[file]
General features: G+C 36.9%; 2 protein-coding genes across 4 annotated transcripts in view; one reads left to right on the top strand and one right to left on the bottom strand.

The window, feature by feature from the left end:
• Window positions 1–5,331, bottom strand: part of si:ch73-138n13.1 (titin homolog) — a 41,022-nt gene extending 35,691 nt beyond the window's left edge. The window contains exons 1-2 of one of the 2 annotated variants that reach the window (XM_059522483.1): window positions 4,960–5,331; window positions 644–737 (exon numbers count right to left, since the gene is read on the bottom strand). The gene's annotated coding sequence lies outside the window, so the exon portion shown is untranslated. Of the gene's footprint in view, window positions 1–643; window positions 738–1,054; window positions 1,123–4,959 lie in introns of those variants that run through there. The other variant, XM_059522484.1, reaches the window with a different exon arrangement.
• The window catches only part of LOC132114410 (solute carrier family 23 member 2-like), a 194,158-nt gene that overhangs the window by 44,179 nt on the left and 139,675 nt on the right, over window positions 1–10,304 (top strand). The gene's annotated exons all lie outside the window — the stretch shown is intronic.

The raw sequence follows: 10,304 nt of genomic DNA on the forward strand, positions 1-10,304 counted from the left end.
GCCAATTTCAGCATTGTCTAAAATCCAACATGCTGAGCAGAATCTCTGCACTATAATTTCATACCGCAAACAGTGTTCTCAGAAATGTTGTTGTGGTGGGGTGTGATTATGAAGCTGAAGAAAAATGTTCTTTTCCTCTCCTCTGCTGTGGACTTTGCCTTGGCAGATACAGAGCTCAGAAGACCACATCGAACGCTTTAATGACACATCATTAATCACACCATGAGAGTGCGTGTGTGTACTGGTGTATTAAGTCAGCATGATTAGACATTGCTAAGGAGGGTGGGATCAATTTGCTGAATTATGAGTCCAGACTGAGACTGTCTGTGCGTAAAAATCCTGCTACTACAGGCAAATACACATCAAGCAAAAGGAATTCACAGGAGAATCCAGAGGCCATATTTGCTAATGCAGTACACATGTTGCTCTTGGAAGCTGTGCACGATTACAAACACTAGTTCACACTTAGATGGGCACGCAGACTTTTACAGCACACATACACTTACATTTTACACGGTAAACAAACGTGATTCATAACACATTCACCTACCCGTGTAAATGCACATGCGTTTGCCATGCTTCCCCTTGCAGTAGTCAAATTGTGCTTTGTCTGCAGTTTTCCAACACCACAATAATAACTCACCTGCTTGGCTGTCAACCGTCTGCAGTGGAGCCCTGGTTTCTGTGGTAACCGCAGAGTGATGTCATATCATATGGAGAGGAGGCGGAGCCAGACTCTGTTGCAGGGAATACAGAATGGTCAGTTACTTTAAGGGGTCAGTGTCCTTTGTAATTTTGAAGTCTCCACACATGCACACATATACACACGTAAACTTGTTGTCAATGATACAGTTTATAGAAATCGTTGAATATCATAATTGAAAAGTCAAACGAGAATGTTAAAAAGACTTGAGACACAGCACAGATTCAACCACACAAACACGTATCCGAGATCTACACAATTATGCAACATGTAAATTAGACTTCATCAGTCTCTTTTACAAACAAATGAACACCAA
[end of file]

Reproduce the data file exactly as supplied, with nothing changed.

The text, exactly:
General features: G+C 36.9%; 2 protein-coding genes across 4 annotated transcripts in view; one reads left to right on the top strand and one right to left on the bottom strand.

The window, feature by feature from the left end:
• Window positions 1–5,331, bottom strand: part of si:ch73-138n13.1 (titin homolog) — a 41,022-nt gene extending 35,691 nt beyond the window's left edge. The window contains exons 1-2 of one of the 2 annotated variants that reach the window (XM_059522483.1): window positions 4,960–5,331; window positions 644–737 (exon numbers count right to left, since the gene is read on the bottom strand). The gene's annotated coding sequence lies outside the window, so the exon portion shown is untranslated. Of the gene's footprint in view, window positions 1–643; window positions 738–1,054; window positions 1,123–4,959 lie in introns of those variants that run through there. The other variant, XM_059522484.1, reaches the window with a different exon arrangement.
• The window catches only part of LOC132114410 (solute carrier family 23 member 2-like), a 194,158-nt gene that overhangs the window by 44,179 nt on the left and 139,675 nt on the right, over window positions 1–10,304 (top strand). The gene's annotated exons all lie outside the window — the stretch shown is intronic.

The raw sequence follows: 10,304 nt of genomic DNA on the forward strand, positions 1-10,304 counted from the left end.
GCCAATTTCAGCATTGTCTAAAATCCAACATGCTGAGCAGAATCTCTGCACTATAATTTCATACCGCAAACAGTGTTCTCAGAAATGTTGTTGTGGTGGGGTGTGATTATGAAGCTGAAGAAAAATGTTCTTTTCCTCTCCTCTGCTGTGGACTTTGCCTTGGCAGATACAGAGCTCAGAAGACCACATCGAACGCTTTAATGACACATCATTAATCACACCATGAGAGTGCGTGTGTGTACTGGTGTATTAAGTCAGCATGATTAGACATTGCTAAGGAGGGTGGGATCAATTTGCTGAATTATGAGTCCAGACTGAGACTGTCTGTGCGTAAAAATCCTGCTACTACAGGCAAATACACATCAAGCAAAAGGAATTCACAGGAGAATCCAGAGGCCATATTTGCTAATGCAGTACACATGTTGCTCTTGGAAGCTGTGCACGATTACAAACACTAGTTCACACTTAGATGGGCACGCAGACTTTTACAGCACACATACACTTACATTTTACACGGTAAACAAACGTGATTCATAACACATTCACCTACCCGTGTAAATGCACATGCGTTTGCCATGCTTCCCCTTGCAGTAGTCAAATTGTGCTTTGTCTGCAGTTTTCCAACACCACAATAATAACTCACCTGCTTGGCTGTCAACCGTCTGCAGTGGAGCCCTGGTTTCTGTGGTAACCGCAGAGTGATGTCATATCATATGGAGAGGAGGCGGAGCCAGACTCTGTTGCAGGGAATACAGAATGGTCAGTTACTTTAAGGGGTCAGTGTCCTTTGTAATTTTGAAGTCTCCACACATGCACACATATACACACGTAAACTTGTTGTCAATGATACAGTTTATAGAAATCGTTGAATATCATAATTGAAAAGTCAAACGAGAATGTTAAAAAGACTTGAGACACAGCACAGATTCAACCACACAAACACGTATCCGAGATCTACACAATTATGCAACATGTAAATTAGACTTCATCAGTCTCTTTTACAAACAAATGAACACCAA